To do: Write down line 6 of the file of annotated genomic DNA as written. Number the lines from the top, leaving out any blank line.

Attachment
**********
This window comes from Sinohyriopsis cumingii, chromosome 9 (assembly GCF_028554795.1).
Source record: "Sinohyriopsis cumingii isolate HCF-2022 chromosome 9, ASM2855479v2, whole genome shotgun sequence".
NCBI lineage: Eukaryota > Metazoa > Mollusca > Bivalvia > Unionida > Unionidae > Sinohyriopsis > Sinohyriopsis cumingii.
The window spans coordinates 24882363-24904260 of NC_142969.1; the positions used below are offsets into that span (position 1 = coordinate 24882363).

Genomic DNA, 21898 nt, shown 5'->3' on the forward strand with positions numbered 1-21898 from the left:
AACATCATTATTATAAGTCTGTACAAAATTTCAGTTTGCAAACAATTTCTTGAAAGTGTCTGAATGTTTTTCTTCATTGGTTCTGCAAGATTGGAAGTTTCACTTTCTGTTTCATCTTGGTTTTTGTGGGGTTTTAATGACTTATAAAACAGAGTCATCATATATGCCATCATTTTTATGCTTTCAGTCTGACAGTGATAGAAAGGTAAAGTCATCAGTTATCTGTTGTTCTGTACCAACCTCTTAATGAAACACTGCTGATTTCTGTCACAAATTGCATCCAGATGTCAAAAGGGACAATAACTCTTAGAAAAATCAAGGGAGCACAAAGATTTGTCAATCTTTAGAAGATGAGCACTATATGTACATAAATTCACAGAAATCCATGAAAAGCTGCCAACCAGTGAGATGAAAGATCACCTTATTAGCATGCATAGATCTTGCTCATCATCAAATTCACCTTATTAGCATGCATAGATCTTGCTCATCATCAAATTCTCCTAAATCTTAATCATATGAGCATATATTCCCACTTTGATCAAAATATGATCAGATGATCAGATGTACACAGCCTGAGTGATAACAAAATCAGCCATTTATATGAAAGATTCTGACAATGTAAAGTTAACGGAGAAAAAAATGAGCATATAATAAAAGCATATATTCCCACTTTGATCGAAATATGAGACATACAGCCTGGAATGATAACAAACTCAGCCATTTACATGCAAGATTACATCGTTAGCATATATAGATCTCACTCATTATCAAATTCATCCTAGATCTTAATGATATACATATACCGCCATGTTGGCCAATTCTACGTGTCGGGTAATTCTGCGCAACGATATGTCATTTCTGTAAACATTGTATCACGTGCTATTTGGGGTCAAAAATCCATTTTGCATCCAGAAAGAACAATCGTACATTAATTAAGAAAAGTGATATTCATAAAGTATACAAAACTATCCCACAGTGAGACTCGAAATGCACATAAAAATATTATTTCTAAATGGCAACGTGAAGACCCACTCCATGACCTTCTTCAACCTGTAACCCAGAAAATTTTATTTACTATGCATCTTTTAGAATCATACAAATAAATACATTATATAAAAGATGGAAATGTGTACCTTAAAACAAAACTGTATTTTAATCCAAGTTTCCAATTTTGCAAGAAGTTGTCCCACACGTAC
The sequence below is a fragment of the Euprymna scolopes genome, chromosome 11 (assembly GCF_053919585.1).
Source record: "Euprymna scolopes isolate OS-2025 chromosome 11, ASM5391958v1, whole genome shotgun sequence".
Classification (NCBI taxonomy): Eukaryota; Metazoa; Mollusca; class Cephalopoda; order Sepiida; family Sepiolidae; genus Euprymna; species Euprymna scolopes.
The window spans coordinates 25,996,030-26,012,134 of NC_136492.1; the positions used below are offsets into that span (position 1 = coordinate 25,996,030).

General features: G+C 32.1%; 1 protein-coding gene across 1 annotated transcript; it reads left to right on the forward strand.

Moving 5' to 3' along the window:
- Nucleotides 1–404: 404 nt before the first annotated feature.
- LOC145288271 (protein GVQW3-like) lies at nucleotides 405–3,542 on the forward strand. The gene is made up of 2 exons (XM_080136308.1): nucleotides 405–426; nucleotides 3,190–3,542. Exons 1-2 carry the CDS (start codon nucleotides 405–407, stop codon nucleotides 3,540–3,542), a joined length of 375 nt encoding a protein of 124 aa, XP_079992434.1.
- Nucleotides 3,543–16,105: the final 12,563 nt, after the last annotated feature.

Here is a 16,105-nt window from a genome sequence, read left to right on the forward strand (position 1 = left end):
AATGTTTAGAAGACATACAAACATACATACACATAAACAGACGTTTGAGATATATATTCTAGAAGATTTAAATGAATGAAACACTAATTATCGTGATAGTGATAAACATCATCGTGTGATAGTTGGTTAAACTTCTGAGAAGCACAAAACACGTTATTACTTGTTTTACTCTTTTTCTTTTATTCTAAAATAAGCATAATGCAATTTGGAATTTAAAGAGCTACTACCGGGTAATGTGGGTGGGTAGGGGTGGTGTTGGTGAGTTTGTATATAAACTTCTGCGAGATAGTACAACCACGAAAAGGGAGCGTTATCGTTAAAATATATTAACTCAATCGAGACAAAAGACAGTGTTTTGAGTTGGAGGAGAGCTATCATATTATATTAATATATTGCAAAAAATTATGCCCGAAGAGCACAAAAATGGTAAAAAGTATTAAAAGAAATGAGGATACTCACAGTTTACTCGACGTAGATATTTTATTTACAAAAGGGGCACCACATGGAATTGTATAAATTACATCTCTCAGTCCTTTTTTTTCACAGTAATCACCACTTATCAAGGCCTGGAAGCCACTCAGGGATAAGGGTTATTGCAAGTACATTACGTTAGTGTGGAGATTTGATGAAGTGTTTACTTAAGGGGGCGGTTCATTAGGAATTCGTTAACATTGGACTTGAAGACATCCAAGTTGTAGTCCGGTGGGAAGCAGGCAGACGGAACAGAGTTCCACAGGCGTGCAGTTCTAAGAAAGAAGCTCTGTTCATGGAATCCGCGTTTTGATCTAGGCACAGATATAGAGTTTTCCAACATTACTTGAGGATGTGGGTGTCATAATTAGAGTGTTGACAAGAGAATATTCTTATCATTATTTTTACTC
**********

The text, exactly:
AACATCATTATTATAAGTCTGTACAAAATTTCAGTTTGCAAACAATTTCTTGAAAGTGTCTGAATGTTTTTCTTCATTGGTTCTGCAAGATTGGAAGTTTCACTTTCTGTTTCATCTTGGTTTTTGTGGGGTTTTAATGACTTATAAAACAGAGTCATCATATATGCCATCATTTTTATGCTTTCAGTCTGACAGTGATAGAAAGGTAAAGTCATCAGTTATCTGTTGTTCTGTACCAACCTCTTAATGAAACACTGCTGATTTCTGTCACAAATTGCATCCAGATGTCAAAAGGGACAATAACTCTTAGAAAAATCAAGGGAGCACAAAGATTTGTCAATCTTTAGAAGATGAGCACTATATGTACATAAATTCACAGAAATCCATGAAAAGCTGCCAACCAGTGAGATGAAAGATCACCTTATTAGCATGCATAGATCTTGCTCATCATCAAATTCACCTTATTAGCATGCATAGATCTTGCTCATCATCAAATTCTCCTAAATCTTAATCATATGAGCATATATTCCCACTTTGATCAAAATATGATCAGATGATCAGATGTACACAGCCTGAGTGATAACAAAATCAGCCATTTATATGAAAGATTCTGACAATGTAAAGTTAACGGAGAAAAAAATGAGCATATAATAAAAGCATATATTCCCACTTTGATCGAAATATGAGACATACAGCCTGGAATGATAACAAACTCAGCCATTTACATGCAAGATTACATCGTTAGCATATATAGATCTCACTCATTATCAAATTCATCCTAGATCTTAATGATATACATATACCGCCATGTTGGCCAATTCTACGTGTCGGGTAATTCTGCGCAACGATATGTCATTTCTGTAAACATTGTATCACGTGCTATTTGGGGTCAAAAATCCATTTTGCATCCAGAAAGAACAATCGTACATTAATTAAGAAAAGTGATATTCATAAAGTATACAAAACTATCCCACAGTGAGACTCGAAATGCACATAAAAATATTATTTCTAAATGGCAACGTGAAGACCCACTCCATGACCTTCTTCAACCTGTAACCCAGAAAATTTTATTTACTATGCATCTTTTAGAATCATACAAATAAATACATTATATAAAAGATGGAAATGTGTACCTTAAAACAAAACTGTATTTTAATCCAAGTTTCCAATTTTGCAAGAAGTTGTCCCACACGTAC